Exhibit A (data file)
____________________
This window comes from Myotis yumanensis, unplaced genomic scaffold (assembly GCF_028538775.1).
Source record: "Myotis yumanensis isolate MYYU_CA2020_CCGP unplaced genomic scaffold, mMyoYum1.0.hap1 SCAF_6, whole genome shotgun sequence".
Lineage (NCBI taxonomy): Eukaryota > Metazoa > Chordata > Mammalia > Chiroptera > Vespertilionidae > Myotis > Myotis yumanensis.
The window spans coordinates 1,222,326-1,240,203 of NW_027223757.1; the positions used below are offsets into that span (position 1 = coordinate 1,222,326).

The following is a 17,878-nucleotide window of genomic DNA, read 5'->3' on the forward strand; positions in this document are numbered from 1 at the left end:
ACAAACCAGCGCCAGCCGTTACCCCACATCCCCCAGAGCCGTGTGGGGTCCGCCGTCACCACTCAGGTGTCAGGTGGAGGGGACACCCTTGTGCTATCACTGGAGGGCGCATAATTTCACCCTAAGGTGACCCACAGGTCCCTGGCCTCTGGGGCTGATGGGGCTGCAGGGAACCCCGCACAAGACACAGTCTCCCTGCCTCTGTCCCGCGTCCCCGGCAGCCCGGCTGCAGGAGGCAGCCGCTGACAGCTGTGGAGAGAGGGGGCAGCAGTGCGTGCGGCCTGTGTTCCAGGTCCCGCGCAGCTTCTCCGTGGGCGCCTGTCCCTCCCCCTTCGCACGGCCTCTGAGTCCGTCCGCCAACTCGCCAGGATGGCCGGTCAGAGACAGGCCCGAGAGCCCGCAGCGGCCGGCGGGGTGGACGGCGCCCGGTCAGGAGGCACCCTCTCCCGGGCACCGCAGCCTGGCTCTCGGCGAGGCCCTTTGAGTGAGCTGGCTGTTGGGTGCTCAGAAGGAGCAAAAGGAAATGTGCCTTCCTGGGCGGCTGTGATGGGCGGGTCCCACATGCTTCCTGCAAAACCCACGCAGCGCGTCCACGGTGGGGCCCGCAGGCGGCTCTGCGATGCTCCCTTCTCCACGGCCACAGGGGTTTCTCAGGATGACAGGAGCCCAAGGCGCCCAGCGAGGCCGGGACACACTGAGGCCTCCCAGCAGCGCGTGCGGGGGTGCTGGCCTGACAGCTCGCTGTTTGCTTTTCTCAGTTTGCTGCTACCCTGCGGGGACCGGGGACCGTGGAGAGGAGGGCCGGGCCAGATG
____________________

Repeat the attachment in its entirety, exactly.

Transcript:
This window comes from Myotis yumanensis, unplaced genomic scaffold (assembly GCF_028538775.1).
Source record: "Myotis yumanensis isolate MYYU_CA2020_CCGP unplaced genomic scaffold, mMyoYum1.0.hap1 SCAF_6, whole genome shotgun sequence".
Lineage (NCBI taxonomy): Eukaryota > Metazoa > Chordata > Mammalia > Chiroptera > Vespertilionidae > Myotis > Myotis yumanensis.
The window spans coordinates 1,222,326-1,240,203 of NW_027223757.1; the positions used below are offsets into that span (position 1 = coordinate 1,222,326).

The following is a 17,878-nucleotide window of genomic DNA, read 5'->3' on the forward strand; positions in this document are numbered from 1 at the left end:
ACAAACCAGCGCCAGCCGTTACCCCACATCCCCCAGAGCCGTGTGGGGTCCGCCGTCACCACTCAGGTGTCAGGTGGAGGGGACACCCTTGTGCTATCACTGGAGGGCGCATAATTTCACCCTAAGGTGACCCACAGGTCCCTGGCCTCTGGGGCTGATGGGGCTGCAGGGAACCCCGCACAAGACACAGTCTCCCTGCCTCTGTCCCGCGTCCCCGGCAGCCCGGCTGCAGGAGGCAGCCGCTGACAGCTGTGGAGAGAGGGGGCAGCAGTGCGTGCGGCCTGTGTTCCAGGTCCCGCGCAGCTTCTCCGTGGGCGCCTGTCCCTCCCCCTTCGCACGGCCTCTGAGTCCGTCCGCCAACTCGCCAGGATGGCCGGTCAGAGACAGGCCCGAGAGCCCGCAGCGGCCGGCGGGGTGGACGGCGCCCGGTCAGGAGGCACCCTCTCCCGGGCACCGCAGCCTGGCTCTCGGCGAGGCCCTTTGAGTGAGCTGGCTGTTGGGTGCTCAGAAGGAGCAAAAGGAAATGTGCCTTCCTGGGCGGCTGTGATGGGCGGGTCCCACATGCTTCCTGCAAAACCCACGCAGCGCGTCCACGGTGGGGCCCGCAGGCGGCTCTGCGATGCTCCCTTCTCCACGGCCACAGGGGTTTCTCAGGATGACAGGAGCCCAAGGCGCCCAGCGAGGCCGGGACACACTGAGGCCTCCCAGCAGCGCGTGCGGGGGTGCTGGCCTGACAGCTCGCTGTTTGCTTTTCTCAGTTTGCTGCTACCCTGCGGGGACCGGGGACCGTGGAGAGGAGGGCCGGGCCAGATG